Miami Beach Improvements To Inject 400 Million Windfall
Written by Victor Cruz on October 25, 2001
By Victor Cruz
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Construction projects worth $400 million are being speeded up as part of 15 initiatives proposed by Miami Beach officials to help replace missing revenue from a sagging tourism industry, said Christina Cuervo, assistant city manager.
The projects, she said, were approved a year ago and have gone through the design phase.
The city commission took the untraditional approach of approving $100 million in projects all at once in September, as opposed to reviewing them piecemeal, said City Manager Jorge Gonzalez.
"Now we can go directly into the bidding process with all those projects at once." he said.
Another $300 million in projects, yet to gain final approval, will likely take place during the next three years, he said.
The capital improvement projects being hurried are primarily street improvements, upgrades to public safety and an array of park and beach enhancements, Mr. Gonzalez said.
"The city is doing a lot," she said. "It has been very proactive in creating an economic stimulus package for local businesses, the hotel & visitor industry and residents."
The city has been hit hard by aftermath of the Sept. 11 terrorism, which had a domino effect on travel and the tourism industry. Hotel occupancy rates have fallen to 40% of last year, but seem to be creeping back up, Mr. Gonzalez said.
"Taken by themselves, I can’t predict, what all of these efforts will do for the economy, but combined with what the state does and federal government can do we will start to see some impact. We are not offering bailout packages, but we can provide some relief until businesses can get into the better part of the season in winter and they have some cash flow," Mr. Gonzalez said.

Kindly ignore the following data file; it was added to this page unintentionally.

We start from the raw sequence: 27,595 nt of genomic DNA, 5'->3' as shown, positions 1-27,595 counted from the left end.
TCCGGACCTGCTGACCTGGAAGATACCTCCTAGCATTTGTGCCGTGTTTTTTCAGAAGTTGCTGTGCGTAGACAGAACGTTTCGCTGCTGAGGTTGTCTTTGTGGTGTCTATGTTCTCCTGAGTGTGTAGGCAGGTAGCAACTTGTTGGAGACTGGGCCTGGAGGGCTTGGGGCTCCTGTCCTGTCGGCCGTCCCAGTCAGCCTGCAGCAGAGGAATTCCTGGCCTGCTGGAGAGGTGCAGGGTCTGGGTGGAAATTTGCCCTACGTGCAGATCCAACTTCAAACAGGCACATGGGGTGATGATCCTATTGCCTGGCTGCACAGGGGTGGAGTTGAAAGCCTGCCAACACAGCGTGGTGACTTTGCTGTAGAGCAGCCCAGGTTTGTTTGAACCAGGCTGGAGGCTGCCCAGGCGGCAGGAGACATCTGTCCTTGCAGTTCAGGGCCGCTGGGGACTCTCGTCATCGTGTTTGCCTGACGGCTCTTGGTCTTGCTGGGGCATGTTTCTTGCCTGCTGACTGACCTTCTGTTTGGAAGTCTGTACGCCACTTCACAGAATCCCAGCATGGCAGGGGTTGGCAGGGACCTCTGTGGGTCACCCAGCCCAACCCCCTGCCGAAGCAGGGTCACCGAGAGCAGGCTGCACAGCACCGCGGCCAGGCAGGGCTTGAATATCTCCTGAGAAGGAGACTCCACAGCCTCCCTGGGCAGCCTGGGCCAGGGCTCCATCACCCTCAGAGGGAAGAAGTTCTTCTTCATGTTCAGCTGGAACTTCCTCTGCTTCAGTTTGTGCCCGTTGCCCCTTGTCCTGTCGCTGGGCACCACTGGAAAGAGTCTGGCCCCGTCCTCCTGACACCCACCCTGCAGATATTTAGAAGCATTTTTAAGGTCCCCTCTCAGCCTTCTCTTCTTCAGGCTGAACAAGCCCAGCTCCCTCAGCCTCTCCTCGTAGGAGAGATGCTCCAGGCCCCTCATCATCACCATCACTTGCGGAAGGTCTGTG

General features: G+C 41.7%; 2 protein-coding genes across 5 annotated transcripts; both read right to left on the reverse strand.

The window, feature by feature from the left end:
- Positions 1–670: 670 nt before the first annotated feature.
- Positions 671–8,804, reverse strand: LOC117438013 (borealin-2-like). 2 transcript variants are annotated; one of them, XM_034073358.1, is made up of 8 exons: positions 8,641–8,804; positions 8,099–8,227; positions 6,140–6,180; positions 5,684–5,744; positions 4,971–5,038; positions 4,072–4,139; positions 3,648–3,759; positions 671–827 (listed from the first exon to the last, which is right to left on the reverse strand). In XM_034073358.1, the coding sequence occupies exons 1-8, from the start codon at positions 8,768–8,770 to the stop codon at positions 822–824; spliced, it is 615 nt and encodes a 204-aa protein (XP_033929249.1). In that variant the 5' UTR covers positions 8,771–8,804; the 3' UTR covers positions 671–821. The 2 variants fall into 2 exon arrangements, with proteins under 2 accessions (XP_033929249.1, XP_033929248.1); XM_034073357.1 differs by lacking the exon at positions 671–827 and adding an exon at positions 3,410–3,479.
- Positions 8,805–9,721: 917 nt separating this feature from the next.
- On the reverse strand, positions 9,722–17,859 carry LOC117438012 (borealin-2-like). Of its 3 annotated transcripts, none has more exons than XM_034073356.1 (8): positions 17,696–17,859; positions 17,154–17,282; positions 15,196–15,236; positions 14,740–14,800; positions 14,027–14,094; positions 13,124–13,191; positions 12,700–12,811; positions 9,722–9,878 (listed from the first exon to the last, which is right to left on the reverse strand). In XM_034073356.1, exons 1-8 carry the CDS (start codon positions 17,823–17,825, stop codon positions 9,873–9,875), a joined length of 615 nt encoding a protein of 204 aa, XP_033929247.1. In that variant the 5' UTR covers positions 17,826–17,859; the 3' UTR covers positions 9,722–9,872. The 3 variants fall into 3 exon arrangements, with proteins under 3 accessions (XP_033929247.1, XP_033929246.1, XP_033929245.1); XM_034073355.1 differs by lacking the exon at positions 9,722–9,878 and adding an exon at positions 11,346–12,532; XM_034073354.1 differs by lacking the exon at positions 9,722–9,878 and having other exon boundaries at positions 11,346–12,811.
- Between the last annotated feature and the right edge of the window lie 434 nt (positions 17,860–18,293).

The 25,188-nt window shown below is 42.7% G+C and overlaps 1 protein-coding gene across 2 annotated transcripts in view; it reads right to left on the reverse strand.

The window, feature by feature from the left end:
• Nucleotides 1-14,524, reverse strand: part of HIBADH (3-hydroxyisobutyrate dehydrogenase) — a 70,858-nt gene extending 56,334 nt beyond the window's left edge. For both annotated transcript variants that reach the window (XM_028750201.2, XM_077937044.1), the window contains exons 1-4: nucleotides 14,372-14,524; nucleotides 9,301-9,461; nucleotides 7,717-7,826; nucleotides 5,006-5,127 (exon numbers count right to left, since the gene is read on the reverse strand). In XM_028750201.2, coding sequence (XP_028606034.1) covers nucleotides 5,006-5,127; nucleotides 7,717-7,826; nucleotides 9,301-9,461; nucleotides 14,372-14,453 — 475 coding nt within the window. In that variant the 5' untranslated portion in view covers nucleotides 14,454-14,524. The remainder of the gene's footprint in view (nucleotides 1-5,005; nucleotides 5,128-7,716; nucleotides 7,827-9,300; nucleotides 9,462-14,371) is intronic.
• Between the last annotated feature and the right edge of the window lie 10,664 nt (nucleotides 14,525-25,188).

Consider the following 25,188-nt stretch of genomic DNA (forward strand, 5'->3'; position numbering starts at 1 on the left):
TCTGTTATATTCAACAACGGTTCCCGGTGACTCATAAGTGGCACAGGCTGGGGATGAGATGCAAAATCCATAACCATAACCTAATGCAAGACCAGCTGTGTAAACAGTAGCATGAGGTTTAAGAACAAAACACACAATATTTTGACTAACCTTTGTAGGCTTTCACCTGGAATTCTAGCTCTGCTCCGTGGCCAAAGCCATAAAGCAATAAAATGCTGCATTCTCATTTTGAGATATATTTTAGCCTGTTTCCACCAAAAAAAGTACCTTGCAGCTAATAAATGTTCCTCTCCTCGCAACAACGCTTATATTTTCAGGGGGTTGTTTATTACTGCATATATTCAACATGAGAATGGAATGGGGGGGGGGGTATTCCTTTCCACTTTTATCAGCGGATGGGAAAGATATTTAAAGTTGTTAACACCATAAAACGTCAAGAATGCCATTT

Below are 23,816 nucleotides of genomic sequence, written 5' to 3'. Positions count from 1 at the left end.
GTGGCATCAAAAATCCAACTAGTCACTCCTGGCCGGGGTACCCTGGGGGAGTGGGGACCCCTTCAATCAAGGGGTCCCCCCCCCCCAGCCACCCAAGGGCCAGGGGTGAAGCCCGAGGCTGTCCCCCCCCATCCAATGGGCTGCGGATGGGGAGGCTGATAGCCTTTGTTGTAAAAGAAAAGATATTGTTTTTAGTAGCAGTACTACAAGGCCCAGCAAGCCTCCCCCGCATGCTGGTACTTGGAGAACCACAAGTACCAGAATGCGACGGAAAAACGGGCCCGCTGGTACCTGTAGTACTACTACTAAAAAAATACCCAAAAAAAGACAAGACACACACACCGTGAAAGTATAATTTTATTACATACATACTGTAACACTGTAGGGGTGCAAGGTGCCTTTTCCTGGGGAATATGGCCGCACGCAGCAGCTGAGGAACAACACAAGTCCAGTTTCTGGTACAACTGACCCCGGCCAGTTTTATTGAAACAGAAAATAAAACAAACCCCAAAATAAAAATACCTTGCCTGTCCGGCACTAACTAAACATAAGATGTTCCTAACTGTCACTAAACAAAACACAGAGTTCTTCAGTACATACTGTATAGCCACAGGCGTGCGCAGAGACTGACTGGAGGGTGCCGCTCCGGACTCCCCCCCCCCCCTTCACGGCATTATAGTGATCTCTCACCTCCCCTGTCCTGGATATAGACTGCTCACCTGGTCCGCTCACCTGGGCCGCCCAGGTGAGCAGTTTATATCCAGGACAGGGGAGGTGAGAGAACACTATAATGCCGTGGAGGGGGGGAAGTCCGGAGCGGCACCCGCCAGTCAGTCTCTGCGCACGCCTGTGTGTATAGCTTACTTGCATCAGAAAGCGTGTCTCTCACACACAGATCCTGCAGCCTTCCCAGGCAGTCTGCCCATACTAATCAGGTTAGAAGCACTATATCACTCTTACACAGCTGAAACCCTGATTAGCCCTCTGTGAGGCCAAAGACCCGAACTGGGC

The Miami Beach Hispanic Community One-Stop Career Center at Sixth Street and Meridian Avenue will see a $1.3 million renovation of its facilities as one of the expedited projects, said Margarita Cepeda, executive director of Unidad/Miami Beach Hispanic Community Center. The center is an unemployment and social service facility that offers everything from re-training opportunities to fax services. It has received an increase in calls – "about 75% more than what we used to get" – since Sept. 11, Ms. Cepeda said.
The initiatives, many of which were approved Oct. 17, came out of an Oct. 3 economic roundtable during which representatives of the Greater Miami Chamber of Commerce, the Miami Beach Chamber of Commerce, the One-Stop Center and other groups presented concerns and possible solutions, Ms. Cuervo said.
According to city documents other related initiatives include:
nAdding $250,000 to the Greater Miami Convention & Visitors Bureau marketing campaign coffers, $100,000 of which comes from the city while $150,000 comes from the Miami Beach Visitors and Convention Authority.
nThe deferment of payments or fees for occupational licenses and sidewalk cafes and the abatement of delinquency payments until Dec. 1, granting the city manager authority to extend the deferments for another 90 days. Typically these fees are paid on Oct. 1.
nThe first hour of parking in city garages will be free until Dec. 1 and the city manager has the option to extend the measure for 30 more days.
nParking meter cards will be discounted 20% through Dec. 1 with the city manager having the option to extend this offer for another 90 days.
nElectrowave shuttle buses can be ridden free until 9 p.m. through Dec. 1.
nThe city will pay pop group ‘N Sync’s production fees and eliminate ticket charges that typically cover them for a Lummus Park concert on Veterans Day. Proceeds will be split between charitable organizations for New York City fire and police departments and residents displaced by the events of Sept. 11.
City building and fire departments involved with the permits will work extra hours to help expedite the construction-permitting process.